It’s a remake of a sequel to the original.
After I Tweeted that I’d be attending a screening of “A Nightmare on Elm Street” the other day, I heard from a number of movie fans wondering why there was a remake of the classic horror flick from 1984 that helped launch Johnny Depp’s career and gave us Robert Englund’s soon-to-be-iconic Freddy Krueger, he of the bad sweater and the sharp fingernails.
Answer: There are only eight original ideas left in Hollywood, and they have to space them out accordingly.
Take a look at this partial roster of movies I’ll be seeing in the spring and summer of 2010:
“Iron Man 2”
“Shrek Forever After”
“Sex and the City 2”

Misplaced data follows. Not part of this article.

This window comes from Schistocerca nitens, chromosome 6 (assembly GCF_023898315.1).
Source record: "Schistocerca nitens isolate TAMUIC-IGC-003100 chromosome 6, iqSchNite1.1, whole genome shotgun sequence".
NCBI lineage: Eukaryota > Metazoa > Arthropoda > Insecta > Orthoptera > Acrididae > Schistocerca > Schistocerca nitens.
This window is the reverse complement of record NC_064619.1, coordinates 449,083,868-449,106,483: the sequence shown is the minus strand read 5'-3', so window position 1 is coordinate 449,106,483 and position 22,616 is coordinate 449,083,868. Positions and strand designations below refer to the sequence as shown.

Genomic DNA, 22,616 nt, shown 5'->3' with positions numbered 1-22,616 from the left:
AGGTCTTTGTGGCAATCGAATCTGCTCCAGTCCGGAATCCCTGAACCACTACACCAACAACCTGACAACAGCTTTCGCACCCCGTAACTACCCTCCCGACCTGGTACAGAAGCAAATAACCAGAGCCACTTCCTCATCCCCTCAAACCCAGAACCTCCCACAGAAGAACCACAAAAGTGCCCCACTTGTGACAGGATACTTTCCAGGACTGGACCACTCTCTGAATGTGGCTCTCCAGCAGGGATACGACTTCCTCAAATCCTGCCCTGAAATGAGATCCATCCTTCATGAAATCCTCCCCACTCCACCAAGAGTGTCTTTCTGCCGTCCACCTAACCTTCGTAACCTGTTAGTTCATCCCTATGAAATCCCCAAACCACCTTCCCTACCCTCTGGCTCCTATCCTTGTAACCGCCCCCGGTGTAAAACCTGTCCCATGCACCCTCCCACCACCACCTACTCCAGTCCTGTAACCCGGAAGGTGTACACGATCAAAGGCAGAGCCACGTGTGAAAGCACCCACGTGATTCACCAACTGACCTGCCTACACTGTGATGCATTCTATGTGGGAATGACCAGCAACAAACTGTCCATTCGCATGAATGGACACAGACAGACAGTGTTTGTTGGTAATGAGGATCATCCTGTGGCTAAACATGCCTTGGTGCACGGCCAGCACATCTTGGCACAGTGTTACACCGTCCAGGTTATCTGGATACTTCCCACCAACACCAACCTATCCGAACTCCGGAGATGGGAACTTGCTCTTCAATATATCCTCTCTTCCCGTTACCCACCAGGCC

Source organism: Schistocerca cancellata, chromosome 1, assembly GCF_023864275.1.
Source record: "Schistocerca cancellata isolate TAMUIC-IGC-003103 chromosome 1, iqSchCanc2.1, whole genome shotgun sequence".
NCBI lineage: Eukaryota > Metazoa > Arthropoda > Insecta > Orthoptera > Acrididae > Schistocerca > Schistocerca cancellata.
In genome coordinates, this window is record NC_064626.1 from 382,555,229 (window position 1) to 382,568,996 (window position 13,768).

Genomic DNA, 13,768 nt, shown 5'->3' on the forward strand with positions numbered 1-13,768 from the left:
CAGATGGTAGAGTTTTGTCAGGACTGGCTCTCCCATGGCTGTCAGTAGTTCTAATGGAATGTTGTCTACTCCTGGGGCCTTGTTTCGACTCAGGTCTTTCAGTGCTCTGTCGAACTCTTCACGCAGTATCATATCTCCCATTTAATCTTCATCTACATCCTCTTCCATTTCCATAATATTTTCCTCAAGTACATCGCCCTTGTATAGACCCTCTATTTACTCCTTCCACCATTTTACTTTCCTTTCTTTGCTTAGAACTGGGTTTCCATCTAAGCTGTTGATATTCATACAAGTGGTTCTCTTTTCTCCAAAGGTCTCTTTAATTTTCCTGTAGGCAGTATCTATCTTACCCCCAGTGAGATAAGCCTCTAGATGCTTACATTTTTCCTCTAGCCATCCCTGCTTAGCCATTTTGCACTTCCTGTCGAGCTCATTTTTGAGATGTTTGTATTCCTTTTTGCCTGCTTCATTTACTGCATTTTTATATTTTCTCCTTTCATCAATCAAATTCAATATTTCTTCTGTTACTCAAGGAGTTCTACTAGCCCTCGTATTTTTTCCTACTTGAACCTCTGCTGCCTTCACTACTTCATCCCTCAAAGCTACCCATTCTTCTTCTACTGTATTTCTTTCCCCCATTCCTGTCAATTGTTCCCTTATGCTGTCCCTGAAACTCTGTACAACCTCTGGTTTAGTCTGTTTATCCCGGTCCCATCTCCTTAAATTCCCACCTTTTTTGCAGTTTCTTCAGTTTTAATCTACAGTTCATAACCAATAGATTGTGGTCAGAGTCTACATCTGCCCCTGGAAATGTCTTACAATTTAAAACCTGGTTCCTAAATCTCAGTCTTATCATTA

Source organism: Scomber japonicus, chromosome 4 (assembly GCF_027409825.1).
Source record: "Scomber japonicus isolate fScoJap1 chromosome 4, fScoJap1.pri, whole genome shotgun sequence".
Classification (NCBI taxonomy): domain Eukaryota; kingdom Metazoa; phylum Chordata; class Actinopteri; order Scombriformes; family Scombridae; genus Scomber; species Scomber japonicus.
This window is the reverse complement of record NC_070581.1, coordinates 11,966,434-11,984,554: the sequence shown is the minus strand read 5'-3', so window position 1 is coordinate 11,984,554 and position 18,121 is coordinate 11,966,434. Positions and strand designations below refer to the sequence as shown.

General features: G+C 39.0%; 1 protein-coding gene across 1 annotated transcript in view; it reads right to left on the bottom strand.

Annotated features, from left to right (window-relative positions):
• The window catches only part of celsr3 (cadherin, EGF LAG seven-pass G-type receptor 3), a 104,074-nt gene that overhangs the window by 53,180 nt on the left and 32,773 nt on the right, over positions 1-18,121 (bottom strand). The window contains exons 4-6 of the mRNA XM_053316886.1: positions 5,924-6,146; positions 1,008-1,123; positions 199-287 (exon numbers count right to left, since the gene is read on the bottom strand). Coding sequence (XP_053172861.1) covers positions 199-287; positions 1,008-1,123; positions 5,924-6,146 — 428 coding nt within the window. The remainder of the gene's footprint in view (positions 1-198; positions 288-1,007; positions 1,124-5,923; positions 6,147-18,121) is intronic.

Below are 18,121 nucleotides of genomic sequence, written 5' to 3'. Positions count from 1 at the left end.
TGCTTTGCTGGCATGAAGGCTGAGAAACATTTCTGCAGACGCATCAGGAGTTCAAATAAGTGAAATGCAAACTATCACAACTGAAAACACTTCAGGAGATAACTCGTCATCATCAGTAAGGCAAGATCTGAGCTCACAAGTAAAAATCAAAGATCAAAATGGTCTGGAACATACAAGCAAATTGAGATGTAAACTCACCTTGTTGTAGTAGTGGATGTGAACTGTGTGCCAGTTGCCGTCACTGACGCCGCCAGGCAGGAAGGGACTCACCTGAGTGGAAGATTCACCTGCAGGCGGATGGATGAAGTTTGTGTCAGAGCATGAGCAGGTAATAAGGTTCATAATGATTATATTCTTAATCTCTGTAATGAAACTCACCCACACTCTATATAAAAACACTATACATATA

“The Karate Kid”
“Toy Story 3”
“The Twilight Saga: Eclipse”
“Nanny McPhee 2”
And I’ve already seen such familiar stories as “Alice in Wonderland,” “Clash of the Titans,” “The Wolfman” and “Death at a Funeral.”
I swear to you, “Step Up 3D” is on the horizon, with the plot summary telling us, “New York’s intense street dancing underground comes alive in eye-popping Digital 3D in the third installment of the ‘Step Up’ franchise . . .”
Of course, some of those sequels and remakes and redos are more promising than others. My interest in “Toy Story 3” is about, oh, a kabillion times greater than my anticipation factor for “Sex and the City 2,” because if Carrie Bradshaw and the “girls” don’t get it together soon, they’re going to be starring in a big-screen version of “The Golden Girls.” Mr. Big will be Mr. Dead.
As for the new version of “The Karate Kid” with Jackie Chan and Will Smith’s kid — I keep an open mind going into every movie, but when I heard about that project, in my mind the title instantly became, “Kill Me Now.”